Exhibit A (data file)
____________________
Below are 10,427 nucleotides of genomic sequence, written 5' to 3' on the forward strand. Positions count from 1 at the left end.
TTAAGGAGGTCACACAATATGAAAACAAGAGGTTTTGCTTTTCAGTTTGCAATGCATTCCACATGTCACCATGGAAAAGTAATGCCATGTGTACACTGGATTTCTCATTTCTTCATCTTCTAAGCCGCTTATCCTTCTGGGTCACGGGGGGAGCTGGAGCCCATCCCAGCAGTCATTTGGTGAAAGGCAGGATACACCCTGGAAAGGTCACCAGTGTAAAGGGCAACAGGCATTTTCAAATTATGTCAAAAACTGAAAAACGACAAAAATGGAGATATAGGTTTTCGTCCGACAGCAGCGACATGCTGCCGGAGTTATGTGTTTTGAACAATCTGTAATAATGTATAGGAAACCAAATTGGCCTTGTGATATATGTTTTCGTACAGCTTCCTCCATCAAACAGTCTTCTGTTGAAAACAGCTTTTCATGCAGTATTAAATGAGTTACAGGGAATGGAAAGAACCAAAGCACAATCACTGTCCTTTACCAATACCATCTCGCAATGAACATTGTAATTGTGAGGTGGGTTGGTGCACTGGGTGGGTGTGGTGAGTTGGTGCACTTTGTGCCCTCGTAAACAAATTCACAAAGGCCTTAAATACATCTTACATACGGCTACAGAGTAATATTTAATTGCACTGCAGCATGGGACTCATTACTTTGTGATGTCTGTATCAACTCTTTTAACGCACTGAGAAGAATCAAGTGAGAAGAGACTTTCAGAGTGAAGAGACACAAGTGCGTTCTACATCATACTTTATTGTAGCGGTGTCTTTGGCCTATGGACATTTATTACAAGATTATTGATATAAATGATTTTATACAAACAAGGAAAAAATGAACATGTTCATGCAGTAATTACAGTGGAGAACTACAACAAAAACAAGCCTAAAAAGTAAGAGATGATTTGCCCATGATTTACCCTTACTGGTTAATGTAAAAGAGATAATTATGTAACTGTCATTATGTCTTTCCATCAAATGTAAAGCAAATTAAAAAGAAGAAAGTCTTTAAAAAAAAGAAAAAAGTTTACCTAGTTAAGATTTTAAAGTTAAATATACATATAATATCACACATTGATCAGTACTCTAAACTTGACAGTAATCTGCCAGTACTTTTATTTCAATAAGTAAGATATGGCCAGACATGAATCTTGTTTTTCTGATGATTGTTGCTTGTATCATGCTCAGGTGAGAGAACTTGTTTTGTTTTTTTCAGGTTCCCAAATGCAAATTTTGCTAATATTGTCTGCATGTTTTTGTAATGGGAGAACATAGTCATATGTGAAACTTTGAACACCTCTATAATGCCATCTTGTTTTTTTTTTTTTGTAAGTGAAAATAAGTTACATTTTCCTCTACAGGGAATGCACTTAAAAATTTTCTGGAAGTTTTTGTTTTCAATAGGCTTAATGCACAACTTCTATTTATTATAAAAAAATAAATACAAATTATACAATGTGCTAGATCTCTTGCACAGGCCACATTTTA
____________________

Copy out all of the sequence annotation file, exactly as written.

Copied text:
Below are 10,427 nucleotides of genomic sequence, written 5' to 3' on the forward strand. Positions count from 1 at the left end.
TTAAGGAGGTCACACAATATGAAAACAAGAGGTTTTGCTTTTCAGTTTGCAATGCATTCCACATGTCACCATGGAAAAGTAATGCCATGTGTACACTGGATTTCTCATTTCTTCATCTTCTAAGCCGCTTATCCTTCTGGGTCACGGGGGGAGCTGGAGCCCATCCCAGCAGTCATTTGGTGAAAGGCAGGATACACCCTGGAAAGGTCACCAGTGTAAAGGGCAACAGGCATTTTCAAATTATGTCAAAAACTGAAAAACGACAAAAATGGAGATATAGGTTTTCGTCCGACAGCAGCGACATGCTGCCGGAGTTATGTGTTTTGAACAATCTGTAATAATGTATAGGAAACCAAATTGGCCTTGTGATATATGTTTTCGTACAGCTTCCTCCATCAAACAGTCTTCTGTTGAAAACAGCTTTTCATGCAGTATTAAATGAGTTACAGGGAATGGAAAGAACCAAAGCACAATCACTGTCCTTTACCAATACCATCTCGCAATGAACATTGTAATTGTGAGGTGGGTTGGTGCACTGGGTGGGTGTGGTGAGTTGGTGCACTTTGTGCCCTCGTAAACAAATTCACAAAGGCCTTAAATACATCTTACATACGGCTACAGAGTAATATTTAATTGCACTGCAGCATGGGACTCATTACTTTGTGATGTCTGTATCAACTCTTTTAACGCACTGAGAAGAATCAAGTGAGAAGAGACTTTCAGAGTGAAGAGACACAAGTGCGTTCTACATCATACTTTATTGTAGCGGTGTCTTTGGCCTATGGACATTTATTACAAGATTATTGATATAAATGATTTTATACAAACAAGGAAAAAATGAACATGTTCATGCAGTAATTACAGTGGAGAACTACAACAAAAACAAGCCTAAAAAGTAAGAGATGATTTGCCCATGATTTACCCTTACTGGTTAATGTAAAAGAGATAATTATGTAACTGTCATTATGTCTTTCCATCAAATGTAAAGCAAATTAAAAAGAAGAAAGTCTTTAAAAAAAAGAAAAAAGTTTACCTAGTTAAGATTTTAAAGTTAAATATACATATAATATCACACATTGATCAGTACTCTAAACTTGACAGTAATCTGCCAGTACTTTTATTTCAATAAGTAAGATATGGCCAGACATGAATCTTGTTTTTCTGATGATTGTTGCTTGTATCATGCTCAGGTGAGAGAACTTGTTTTGTTTTTTTCAGGTTCCCAAATGCAAATTTTGCTAATATTGTCTGCATGTTTTTGTAATGGGAGAACATAGTCATATGTGAAACTTTGAACACCTCTATAATGCCATCTTGTTTTTTTTTTTTTGTAAGTGAAAATAAGTTACATTTTCCTCTACAGGGAATGCACTTAAAAATTTTCTGGAAGTTTTTGTTTTCAATAGGCTTAATGCACAACTTCTATTTATTATAAAAAAATAAATACAAATTATACAATGTGCTAGATCTCTTGCACAGGCCACATTTTA